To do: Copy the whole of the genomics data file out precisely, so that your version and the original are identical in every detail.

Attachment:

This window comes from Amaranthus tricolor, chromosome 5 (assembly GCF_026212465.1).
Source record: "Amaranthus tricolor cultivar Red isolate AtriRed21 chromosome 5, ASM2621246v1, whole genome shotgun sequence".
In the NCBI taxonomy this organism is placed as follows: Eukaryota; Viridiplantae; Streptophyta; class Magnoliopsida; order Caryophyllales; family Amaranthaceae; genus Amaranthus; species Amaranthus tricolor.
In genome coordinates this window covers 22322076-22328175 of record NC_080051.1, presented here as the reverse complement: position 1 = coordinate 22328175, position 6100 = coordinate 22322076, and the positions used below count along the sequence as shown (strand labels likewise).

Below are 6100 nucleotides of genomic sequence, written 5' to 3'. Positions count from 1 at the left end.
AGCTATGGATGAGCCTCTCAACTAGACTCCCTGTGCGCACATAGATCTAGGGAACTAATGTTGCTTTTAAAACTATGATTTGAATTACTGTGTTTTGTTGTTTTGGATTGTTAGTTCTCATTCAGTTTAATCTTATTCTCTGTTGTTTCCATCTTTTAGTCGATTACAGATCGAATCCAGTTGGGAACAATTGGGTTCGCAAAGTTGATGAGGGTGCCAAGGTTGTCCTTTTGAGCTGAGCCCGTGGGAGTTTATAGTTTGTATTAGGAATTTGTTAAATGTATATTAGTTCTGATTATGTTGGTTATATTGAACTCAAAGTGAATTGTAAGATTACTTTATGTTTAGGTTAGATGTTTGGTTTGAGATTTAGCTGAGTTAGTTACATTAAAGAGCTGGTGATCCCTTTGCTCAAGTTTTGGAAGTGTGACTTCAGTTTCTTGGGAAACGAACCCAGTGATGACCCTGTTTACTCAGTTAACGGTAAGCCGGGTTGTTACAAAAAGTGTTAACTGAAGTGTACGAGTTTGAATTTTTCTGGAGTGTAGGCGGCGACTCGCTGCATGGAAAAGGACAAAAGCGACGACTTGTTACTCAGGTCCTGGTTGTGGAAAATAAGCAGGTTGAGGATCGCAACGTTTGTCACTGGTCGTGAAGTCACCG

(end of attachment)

This window comes from Amaranthus tricolor, chromosome 5 (assembly GCF_026212465.1).
Source record: "Amaranthus tricolor cultivar Red isolate AtriRed21 chromosome 5, ASM2621246v1, whole genome shotgun sequence".
In the NCBI taxonomy this organism is placed as follows: Eukaryota; Viridiplantae; Streptophyta; class Magnoliopsida; order Caryophyllales; family Amaranthaceae; genus Amaranthus; species Amaranthus tricolor.
In genome coordinates this window covers 22322076-22328175 of record NC_080051.1, presented here as the reverse complement: position 1 = coordinate 22328175, position 6100 = coordinate 22322076, and the positions used below count along the sequence as shown (strand labels likewise).

Below are 6100 nucleotides of genomic sequence, written 5' to 3'. Positions count from 1 at the left end.
AGCTATGGATGAGCCTCTCAACTAGACTCCCTGTGCGCACATAGATCTAGGGAACTAATGTTGCTTTTAAAACTATGATTTGAATTACTGTGTTTTGTTGTTTTGGATTGTTAGTTCTCATTCAGTTTAATCTTATTCTCTGTTGTTTCCATCTTTTAGTCGATTACAGATCGAATCCAGTTGGGAACAATTGGGTTCGCAAAGTTGATGAGGGTGCCAAGGTTGTCCTTTTGAGCTGAGCCCGTGGGAGTTTATAGTTTGTATTAGGAATTTGTTAAATGTATATTAGTTCTGATTATGTTGGTTATATTGAACTCAAAGTGAATTGTAAGATTACTTTATGTTTAGGTTAGATGTTTGGTTTGAGATTTAGCTGAGTTAGTTACATTAAAGAGCTGGTGATCCCTTTGCTCAAGTTTTGGAAGTGTGACTTCAGTTTCTTGGGAAACGAACCCAGTGATGACCCTGTTTACTCAGTTAACGGTAAGCCGGGTTGTTACAAAAAGTGTTAACTGAAGTGTACGAGTTTGAATTTTTCTGGAGTGTAGGCGGCGACTCGCTGCATGGAAAAGGACAAAAGCGACGACTTGTTACTCAGGTCCTGGTTGTGGAAAATAAGCAGGTTGAGGATCGCAACGTTTGTCACTGGTCGTGAAGTCACCG